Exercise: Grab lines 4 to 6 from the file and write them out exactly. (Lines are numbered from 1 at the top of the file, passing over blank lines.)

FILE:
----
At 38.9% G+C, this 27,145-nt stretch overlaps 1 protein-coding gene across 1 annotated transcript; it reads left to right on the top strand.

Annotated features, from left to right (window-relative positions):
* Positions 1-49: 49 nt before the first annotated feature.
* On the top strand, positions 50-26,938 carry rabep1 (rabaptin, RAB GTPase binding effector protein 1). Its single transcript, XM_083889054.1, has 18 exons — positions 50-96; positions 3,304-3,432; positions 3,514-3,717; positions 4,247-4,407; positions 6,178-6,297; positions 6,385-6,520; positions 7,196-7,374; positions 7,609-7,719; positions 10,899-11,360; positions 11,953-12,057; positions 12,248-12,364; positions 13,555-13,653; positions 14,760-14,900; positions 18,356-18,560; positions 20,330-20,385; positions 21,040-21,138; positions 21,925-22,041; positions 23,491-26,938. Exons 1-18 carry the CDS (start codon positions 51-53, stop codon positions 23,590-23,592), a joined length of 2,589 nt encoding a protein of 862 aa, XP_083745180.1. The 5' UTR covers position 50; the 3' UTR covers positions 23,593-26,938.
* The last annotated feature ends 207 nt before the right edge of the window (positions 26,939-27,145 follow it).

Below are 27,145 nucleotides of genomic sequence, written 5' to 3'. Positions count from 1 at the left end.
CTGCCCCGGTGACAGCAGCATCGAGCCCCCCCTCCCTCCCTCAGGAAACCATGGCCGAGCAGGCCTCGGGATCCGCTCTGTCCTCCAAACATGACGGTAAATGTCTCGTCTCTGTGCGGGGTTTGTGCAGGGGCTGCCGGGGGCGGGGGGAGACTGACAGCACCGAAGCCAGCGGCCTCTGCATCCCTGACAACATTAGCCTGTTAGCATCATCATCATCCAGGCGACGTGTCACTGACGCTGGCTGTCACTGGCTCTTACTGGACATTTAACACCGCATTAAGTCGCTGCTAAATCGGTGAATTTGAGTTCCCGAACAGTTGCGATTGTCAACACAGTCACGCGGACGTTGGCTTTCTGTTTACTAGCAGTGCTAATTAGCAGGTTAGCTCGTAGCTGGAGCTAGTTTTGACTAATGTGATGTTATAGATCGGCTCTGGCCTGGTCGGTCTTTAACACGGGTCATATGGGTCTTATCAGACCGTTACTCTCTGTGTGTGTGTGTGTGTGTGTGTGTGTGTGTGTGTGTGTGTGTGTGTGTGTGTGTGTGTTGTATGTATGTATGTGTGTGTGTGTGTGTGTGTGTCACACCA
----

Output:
* On the top strand, positions 50-26,938 carry rabep1 (rabaptin, RAB GTPase binding effector protein 1). Its single transcript, XM_083889054.1, has 18 exons — positions 50-96; positions 3,304-3,432; positions 3,514-3,717; positions 4,247-4,407; positions 6,178-6,297; positions 6,385-6,520; positions 7,196-7,374; positions 7,609-7,719; positions 10,899-11,360; positions 11,953-12,057; positions 12,248-12,364; positions 13,555-13,653; positions 14,760-14,900; positions 18,356-18,560; positions 20,330-20,385; positions 21,040-21,138; positions 21,925-22,041; positions 23,491-26,938. Exons 1-18 carry the CDS (start codon positions 51-53, stop codon positions 23,590-23,592), a joined length of 2,589 nt encoding a protein of 862 aa, XP_083745180.1. The 5' UTR covers position 50; the 3' UTR covers positions 23,593-26,938.
* The last annotated feature ends 207 nt before the right edge of the window (positions 26,939-27,145 follow it).

Below are 27,145 nucleotides of genomic sequence, written 5' to 3'. Positions count from 1 at the left end.